Michael (Hebrew: מִיכָאֵל‎, Micha'el or Mîkhā'ēl; Greek: Μιχαήλ, Mikhaíl; Latin: Michael or Míchaël; Arabic: ميخائيل‎, Mikhā'īl) is an archangel, one of the principal angels in Christian and Islamic tradition. He is viewed as the field commander of the Army of God.

St Michael is the special patron of the Chosen People in the Old Testament and is guardian of the Church; it was thus not unusual for the angel to be revered by the military orders of knights during the Middle Ages. He is the supreme enemy of Satan and the fallen angels.

In the Roman Catholic and the Lutheran calendar of saints, his feast day, once widely known as Michaelmas, is celebrated September 29 and was one of the four quarter days on which accounts were settled and, in England, when terms began in universities. In the Eastern Orthodox Church his principal feast day is November 21, Synaxis of St Archangel Michael, when he is honored along with the rest of the "Bodiless Powers of Heaven" as their Supreme Commander.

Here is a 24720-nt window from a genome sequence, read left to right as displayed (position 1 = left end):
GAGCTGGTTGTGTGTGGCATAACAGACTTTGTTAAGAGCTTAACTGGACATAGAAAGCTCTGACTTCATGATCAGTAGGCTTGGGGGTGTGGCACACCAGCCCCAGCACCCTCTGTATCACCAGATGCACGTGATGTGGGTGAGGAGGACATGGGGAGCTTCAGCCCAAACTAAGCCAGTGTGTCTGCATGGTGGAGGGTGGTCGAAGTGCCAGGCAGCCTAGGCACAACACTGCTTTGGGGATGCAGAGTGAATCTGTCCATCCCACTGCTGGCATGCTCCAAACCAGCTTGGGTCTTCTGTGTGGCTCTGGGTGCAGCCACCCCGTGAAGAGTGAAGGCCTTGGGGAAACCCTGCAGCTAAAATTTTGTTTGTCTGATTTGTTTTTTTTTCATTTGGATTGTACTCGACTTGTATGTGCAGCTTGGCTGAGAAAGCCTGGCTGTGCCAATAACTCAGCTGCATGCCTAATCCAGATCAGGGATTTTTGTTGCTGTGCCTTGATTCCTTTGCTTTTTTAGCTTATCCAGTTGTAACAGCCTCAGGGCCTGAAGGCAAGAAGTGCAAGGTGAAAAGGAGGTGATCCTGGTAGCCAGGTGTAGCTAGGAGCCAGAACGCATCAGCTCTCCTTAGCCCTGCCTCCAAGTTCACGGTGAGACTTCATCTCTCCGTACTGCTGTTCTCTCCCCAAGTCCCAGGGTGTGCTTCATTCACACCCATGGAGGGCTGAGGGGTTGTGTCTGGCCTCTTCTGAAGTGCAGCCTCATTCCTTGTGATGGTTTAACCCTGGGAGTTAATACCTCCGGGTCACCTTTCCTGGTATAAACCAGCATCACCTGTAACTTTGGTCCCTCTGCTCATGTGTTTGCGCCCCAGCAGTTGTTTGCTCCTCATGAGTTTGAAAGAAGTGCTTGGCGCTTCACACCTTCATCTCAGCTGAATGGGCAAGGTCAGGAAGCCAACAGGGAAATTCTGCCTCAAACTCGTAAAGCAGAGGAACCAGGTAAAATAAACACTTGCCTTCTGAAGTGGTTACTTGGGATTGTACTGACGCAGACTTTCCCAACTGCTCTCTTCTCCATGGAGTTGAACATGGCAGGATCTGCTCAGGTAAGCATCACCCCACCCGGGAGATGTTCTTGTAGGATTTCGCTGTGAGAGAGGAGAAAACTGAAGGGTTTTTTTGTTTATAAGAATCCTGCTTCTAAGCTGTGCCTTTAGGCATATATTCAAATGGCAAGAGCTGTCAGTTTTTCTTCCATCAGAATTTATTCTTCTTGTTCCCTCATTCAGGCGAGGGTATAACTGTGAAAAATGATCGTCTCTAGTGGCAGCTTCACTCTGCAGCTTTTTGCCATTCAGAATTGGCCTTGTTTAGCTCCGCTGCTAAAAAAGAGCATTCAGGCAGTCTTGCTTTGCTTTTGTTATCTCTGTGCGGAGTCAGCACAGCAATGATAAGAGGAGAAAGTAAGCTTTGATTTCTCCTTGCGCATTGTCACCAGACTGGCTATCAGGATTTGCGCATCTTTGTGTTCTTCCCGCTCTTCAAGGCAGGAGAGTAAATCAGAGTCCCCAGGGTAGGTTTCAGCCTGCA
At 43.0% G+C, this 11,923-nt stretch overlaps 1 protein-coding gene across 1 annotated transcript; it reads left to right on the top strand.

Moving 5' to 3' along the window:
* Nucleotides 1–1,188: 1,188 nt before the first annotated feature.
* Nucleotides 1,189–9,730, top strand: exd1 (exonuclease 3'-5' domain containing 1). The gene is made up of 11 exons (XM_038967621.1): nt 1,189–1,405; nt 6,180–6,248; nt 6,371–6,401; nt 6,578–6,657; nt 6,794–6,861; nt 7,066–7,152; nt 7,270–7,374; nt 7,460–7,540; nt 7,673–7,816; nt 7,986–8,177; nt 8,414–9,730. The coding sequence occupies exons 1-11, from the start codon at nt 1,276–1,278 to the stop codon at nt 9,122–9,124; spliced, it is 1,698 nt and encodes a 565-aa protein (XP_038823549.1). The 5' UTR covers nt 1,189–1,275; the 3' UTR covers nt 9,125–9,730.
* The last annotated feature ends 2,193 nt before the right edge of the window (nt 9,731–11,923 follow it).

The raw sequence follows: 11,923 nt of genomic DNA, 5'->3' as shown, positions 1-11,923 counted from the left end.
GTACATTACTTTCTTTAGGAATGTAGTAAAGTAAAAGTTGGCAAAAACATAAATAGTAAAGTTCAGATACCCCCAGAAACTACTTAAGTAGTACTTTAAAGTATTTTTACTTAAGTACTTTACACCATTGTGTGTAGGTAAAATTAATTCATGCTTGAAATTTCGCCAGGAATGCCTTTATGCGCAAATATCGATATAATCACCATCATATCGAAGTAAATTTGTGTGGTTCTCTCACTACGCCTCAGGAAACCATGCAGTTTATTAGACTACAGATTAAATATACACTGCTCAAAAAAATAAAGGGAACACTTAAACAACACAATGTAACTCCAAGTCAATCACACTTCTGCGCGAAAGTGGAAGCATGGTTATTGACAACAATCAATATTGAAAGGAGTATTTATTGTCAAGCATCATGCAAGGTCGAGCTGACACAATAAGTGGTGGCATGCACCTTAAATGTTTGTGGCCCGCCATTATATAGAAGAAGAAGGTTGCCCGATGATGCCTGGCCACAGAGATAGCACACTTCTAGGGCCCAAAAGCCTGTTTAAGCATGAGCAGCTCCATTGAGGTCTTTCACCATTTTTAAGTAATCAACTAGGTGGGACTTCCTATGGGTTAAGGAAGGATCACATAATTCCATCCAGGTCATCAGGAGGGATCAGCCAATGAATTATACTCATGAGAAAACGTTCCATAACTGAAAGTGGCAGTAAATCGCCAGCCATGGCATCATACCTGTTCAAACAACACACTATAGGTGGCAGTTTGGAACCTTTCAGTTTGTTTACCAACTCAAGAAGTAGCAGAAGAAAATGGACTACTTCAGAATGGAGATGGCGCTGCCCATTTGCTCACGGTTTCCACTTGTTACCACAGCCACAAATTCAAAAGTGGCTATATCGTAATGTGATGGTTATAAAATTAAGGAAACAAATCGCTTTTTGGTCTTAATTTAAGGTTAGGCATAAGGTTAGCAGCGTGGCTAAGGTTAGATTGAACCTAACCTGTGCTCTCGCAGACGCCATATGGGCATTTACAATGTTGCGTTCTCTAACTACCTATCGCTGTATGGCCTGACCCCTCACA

St Michael is the patron saint of Messrs. Andreja and Borko Komnenovic, prominent Serbian monarchists and dear friends of mine. Happy Patron Saint's Day, sons!

Friday, November 14, 2008

Prince Charles celebrated the 60th birthday

Royals from around the globe gathered at Buckingham Palace to mark the 60th birthday of Britain’s Prince Charles. Queen Elizabeth II hosted a concert by the Philharmonic Orchestra and a dinner for her eldest son, who turned sixty on Friday.

Charles' sons William and Harry addressed the 450 guests, describing Charles as an inspiration - but also poked fun at their aging father, joking that an electric stair lift would be installed at his country home in Gloucestershire, to mark his birthday. Charles' wife Camilla is throwing a more private bash on Saturday at the prince's rural estate, complete with a performance by sexagenarian rocker Rod Stewart.